Rampant Pilfering in Pakistan Plagues Supply Routes into Afghanistan

6/29/2011
By Eric Beidel
Fuel convoys are under constant threat of roadside bomb attacks in Afghanistan, but that is only one of the many nightmares the U.S. military faces moving supplies into the war-torn nation.
The pilfering of food, construction materials and other general supplies is rampant as the Army ships these items through Pakistan, said Lt. Gen. Mitchell H. Stevenson, the service’s deputy chief of staff for logistics.
“This is a tough country to do business in,” he said June 28 at an Institute for Defense and Government Advancement symposium in Washington, D.C.
For starters, most Army materials are moved by surface ships but there is no seaport in Afghanistan. The service must send its ships to the Port of Karachi in Pakistan. From there, the Army is forced to rely on local contractors to truck supplies into Afghanistan as Pakistan doesn’t permit military personnel inside its borders except under specific conditions.
But the logistics line through Pakistan has fallen victim to pilferage, Stevenson said.
Early on during the war, the Army had no visibility of its assets once it left a ship in Karachi until it reached its destination in Afghanistan. The service began using devices that could detect light and movement to alert them to cargo being stolen out of shipping containers, but it wasn’t enough.
Thieves would cut off the entire back of a container to steal their contents. They would fill the container with sandbags and weld it back together, all while never breaking the seal. While the Army’s technology alerted leaders to breaches, they could not be certain of exactly where the events were occurring in real time.
Next month the Army will begin using of satellite tags to track shipments. It also has started using  “smart” containers in Afghanistan. These are made of a lightweight polymer material and are able to broadcast to a global satellite communications network a container’s location, condition and security status.
Gen. David Petraeus, commander of U.S. forces in Afghanistan, had a goal of moving 75 percent of ground cargo into Afghanistan from the north, therefore bypassing Pakistan. The Army so far is shy of that goal, Stevenson said.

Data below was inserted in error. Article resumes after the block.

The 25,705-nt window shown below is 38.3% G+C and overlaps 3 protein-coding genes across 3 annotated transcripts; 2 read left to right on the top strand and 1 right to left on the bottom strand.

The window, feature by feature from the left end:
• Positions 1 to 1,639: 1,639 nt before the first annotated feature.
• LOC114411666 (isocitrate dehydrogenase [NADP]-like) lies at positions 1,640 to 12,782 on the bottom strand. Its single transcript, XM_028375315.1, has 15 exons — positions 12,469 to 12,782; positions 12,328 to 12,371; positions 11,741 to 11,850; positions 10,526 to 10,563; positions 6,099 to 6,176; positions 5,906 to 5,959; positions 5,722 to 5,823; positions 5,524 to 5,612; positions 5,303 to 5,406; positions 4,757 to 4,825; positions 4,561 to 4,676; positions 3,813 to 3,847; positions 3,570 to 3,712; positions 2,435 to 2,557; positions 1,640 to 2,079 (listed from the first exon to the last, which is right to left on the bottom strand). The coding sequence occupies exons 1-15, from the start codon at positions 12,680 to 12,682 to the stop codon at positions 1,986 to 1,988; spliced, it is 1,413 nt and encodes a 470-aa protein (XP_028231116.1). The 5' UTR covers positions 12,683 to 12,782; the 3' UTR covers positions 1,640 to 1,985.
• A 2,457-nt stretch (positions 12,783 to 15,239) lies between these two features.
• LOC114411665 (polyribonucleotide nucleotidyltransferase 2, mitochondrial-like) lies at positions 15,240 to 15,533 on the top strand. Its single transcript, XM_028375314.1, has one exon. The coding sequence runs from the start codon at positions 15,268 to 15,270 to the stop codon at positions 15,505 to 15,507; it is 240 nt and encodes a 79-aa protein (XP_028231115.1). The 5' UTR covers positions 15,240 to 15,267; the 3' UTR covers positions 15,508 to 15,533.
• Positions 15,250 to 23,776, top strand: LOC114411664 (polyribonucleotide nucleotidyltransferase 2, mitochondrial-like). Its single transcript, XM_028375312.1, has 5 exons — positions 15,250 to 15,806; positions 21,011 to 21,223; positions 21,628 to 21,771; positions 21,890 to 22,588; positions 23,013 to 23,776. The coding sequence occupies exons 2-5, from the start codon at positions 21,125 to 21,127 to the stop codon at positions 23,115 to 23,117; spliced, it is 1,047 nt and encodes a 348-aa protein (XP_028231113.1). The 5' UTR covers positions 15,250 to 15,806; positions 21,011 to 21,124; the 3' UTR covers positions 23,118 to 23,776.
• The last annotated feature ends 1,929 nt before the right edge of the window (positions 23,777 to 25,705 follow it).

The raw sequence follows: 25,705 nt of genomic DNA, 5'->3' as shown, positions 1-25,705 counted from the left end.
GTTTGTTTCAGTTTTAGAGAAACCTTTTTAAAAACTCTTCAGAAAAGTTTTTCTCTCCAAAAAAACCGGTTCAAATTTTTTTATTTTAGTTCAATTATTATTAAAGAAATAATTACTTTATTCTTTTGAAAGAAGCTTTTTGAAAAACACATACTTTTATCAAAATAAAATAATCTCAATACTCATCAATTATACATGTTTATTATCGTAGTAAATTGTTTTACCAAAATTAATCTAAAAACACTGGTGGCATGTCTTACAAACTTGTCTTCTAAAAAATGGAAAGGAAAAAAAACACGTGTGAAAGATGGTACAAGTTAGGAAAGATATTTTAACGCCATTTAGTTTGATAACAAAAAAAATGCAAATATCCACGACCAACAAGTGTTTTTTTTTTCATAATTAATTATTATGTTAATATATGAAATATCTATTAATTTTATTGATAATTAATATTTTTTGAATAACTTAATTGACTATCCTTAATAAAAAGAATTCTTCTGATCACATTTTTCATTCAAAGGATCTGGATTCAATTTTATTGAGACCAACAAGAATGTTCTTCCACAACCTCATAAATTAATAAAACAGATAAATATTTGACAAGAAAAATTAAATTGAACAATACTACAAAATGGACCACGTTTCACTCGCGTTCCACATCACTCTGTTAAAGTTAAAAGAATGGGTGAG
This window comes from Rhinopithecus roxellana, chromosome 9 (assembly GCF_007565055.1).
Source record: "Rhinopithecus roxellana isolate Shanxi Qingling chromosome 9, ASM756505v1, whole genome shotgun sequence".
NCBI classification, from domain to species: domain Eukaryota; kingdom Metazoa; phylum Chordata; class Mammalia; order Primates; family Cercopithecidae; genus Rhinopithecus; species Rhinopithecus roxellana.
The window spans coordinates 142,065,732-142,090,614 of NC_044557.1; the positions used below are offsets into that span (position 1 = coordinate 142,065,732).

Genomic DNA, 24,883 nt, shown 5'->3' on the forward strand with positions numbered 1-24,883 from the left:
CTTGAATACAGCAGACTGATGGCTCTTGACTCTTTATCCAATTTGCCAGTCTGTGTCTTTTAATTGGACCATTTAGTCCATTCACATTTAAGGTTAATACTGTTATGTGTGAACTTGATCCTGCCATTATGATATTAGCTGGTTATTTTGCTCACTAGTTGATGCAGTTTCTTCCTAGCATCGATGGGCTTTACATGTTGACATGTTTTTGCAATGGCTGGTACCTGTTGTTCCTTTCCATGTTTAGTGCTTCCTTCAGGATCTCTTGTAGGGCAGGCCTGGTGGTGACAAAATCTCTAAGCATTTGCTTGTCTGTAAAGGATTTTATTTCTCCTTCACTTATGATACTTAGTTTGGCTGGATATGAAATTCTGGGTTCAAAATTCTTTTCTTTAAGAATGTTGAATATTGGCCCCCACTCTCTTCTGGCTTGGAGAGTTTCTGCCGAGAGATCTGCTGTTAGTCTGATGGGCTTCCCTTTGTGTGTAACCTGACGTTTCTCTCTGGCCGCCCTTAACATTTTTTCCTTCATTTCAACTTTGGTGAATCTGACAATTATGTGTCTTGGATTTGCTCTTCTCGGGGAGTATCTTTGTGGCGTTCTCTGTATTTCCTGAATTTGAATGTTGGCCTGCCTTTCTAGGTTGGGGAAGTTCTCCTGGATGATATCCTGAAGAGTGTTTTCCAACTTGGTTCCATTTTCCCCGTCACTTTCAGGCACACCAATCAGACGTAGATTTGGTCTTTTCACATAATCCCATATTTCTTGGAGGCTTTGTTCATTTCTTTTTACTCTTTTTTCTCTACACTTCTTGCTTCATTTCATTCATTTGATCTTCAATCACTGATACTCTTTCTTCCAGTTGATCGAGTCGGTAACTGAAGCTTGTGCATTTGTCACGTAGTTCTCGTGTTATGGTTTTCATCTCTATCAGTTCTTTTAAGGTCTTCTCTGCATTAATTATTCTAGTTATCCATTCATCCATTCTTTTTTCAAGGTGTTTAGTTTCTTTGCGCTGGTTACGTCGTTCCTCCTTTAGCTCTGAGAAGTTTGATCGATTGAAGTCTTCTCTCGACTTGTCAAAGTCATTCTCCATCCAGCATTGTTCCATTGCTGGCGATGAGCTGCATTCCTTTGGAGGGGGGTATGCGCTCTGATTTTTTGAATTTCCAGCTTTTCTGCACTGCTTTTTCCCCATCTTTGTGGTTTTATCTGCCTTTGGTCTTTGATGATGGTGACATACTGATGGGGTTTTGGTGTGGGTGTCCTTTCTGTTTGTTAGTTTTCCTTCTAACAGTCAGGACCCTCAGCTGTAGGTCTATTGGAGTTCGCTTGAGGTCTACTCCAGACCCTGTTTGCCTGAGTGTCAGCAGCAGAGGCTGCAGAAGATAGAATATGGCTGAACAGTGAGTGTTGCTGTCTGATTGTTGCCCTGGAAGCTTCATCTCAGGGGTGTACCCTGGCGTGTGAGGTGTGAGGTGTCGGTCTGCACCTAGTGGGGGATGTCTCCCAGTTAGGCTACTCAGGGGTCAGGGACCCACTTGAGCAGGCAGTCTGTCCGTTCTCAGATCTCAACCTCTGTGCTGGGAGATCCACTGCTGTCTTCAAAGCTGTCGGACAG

“What’s holding us up is that the countries we have to transit have conditions on what they will allow to go through their countries,” he said.
At least one country on every northern route into Afghanistan will not permit coalition forces to carry “lethal” cargo inside their borders. This is interpreted to mean that the Army cannot ship certain assets — such as  Mine Resistant Ambush Protected vehicles —  through the north.
To avoid these roadblocks and mitigate theft, forces have turned to the air to get cargo to the battlefield. One proposal would move supplies by surface to a friendly Middle Eastern country — which Stevenson declined to identify — and from there load it onto C-17 aircraft to fly it into Afghanistan.
Since 2005, the Army has dropped from the air nearly 75 million pounds of material into Afghanistan. These drops range from the use of disposable parachutes from about 100 feet above the ground to precision drops from 5,000 feet using an electronic guidance system.
With a drawdown from Afghanistan on the horizon, troops are expecting to face some of the same challenges while moving materials out of the country.
“Going out through the north is going to be very important,” Stevenson said. The United States hopefully will be able to negotiate agreements with certain countries to remove their ban on lethal cargo transports, he said.
“It’s not like we would be coming in to fight in Afghanistan,” Stevenson said. “We would be leaving after our mission is complete so maybe they’ll be more likely to let us pass through there.”
He added: “We do not want to send this stuff down through Pakistan, and we certainly don’t want to have to fly it all out.”
The exit from Iraq is going smoothly, Stevenson said. Forces there expect to transition control of the operation over to the State Department by Dec. 31.
The Army will transfer about 3,000 pieces of equipment worth $208 million, as well as some contract support, to the State Department. Some excess equipment, including older models of the M1 Abrams tank, will be sold to the Iraqi government.

Topics: Logistics

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